Theorizing the Judicialization of International Relations

40 Pages Posted: 20 Nov 2018

See all articles by Karen J. Alter

Karen J. Alter

Northwestern University - Department of Political Science; University of Copenhagen, Faculty of Law - iCourts Center of Excellence

Emilie Marie Hafner-Burton

UCSD School of Global Policy and Strategy

Laurence Helfer

Duke University School of Law; University of Copenhagen - iCourts - Centre of Excellence for International Courts

Date Written: November 16, 2018

Abstract

This article introduces a Thematic Section, forthcoming in International Studies Quarterly, on Judicializing International Relations. The article examines the multiple ways that judicializing international relations shifts power away from national executives and legislatures towards litigants, judges, arbitrators, and other non-state decision-makers. We identify two preconditions for judicialization to occur—delegation to a court or other adjudicatory body charged with applying designated legal rules, and legal rights claiming by actors who bring—or threaten to bring—a complaint to one or more of these bodies. We classify the adjudicatory bodies that do and do not contribute to judicializing international relations, including but not limited to international courts. We then explain how rights-claiming initiates a process for authoritatively determining past violations of the law, identifying remedies for those violations, and preventing future violations. Because judicializing international relations occurs in multiple phases, in multiple locations, and involves multiple decision-makers, governments often do not control the timing, nature or extent to which political and policy decisions are adjudicated. Delegation—and the associated choice of institutional design features—is thus only the first step in a chain of processes that determine how a diverse array of non-state actors influence politically consequential decisions.

Keywords: International courts, international relations, adjudication, delegation, judicialization, international arbitration, litigants, judges, backlash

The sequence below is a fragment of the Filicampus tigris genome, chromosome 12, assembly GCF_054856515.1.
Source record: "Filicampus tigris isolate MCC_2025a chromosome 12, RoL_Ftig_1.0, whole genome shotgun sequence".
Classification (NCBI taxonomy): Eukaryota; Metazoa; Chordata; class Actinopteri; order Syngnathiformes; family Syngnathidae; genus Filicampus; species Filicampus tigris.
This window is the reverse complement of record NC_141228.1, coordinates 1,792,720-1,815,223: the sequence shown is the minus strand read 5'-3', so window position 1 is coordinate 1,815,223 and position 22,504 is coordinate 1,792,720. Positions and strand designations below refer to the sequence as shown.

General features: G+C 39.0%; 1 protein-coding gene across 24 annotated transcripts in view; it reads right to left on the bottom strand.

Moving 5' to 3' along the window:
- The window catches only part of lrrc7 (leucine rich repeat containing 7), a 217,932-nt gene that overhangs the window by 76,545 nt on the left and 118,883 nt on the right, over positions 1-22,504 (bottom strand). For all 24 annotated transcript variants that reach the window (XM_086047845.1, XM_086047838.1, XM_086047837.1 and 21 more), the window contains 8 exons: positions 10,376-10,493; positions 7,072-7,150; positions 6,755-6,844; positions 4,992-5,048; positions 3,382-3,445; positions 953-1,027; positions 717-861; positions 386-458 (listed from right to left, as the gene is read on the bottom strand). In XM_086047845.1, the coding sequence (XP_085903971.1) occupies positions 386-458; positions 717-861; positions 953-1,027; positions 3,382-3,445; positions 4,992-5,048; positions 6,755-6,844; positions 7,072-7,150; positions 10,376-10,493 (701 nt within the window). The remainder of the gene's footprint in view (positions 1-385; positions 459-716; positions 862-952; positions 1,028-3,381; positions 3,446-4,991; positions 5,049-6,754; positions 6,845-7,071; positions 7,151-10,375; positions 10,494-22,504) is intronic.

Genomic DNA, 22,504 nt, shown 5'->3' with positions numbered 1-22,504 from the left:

Suggested Citation

Alter, Karen J. and Hafner-Burton, Emilie Marie and Helfer, Laurence, Theorizing the Judicialization of International Relations (November 16, 2018). iCourts Working Paper Series; Duke Law School Public Law & Legal Theory Series. Available at SSRN: https://ssrn.com/abstract=3284481 or http://dx.doi.org/10.2139/ssrn.3284481

Karen J. Alter

Northwestern University - Department of Political Science ( email )

601 University Place
Evanston, IL 60208
United States

University of Copenhagen, Faculty of Law - iCourts Center of Excellence ( email )

Karen Blixens Plads 16
Copenhagen, DK-2300
Denmark

Emilie Marie Hafner-Burton

UCSD School of Global Policy and Strategy ( email )

9500 Gilman Drive
La Jolla, CA 92093-0519
United States

HOME PAGE: http://gps.ucsd.edu/ehafner/

Laurence Helfer (Contact Author)

Duke University School of Law ( email )

210 Science Dr.
Box 90360
Durham, NC 27708
United States
+1-919-613-8573 (Phone)

HOME PAGE: http://law.duke.edu/fac/helfer/

University of Copenhagen - iCourts - Centre of Excellence for International Courts ( email )

University of Copenhagen Faculty of Law
Karen Blixens Plads 16
Copenhagen S, DK-2300
Denmark

HOME PAGE: http://jura.ku.dk/icourts/

Register to save articles to
your library

Register

Paper statistics

Downloads
206
rank
139,242
Abstract Views
819
PlumX Metrics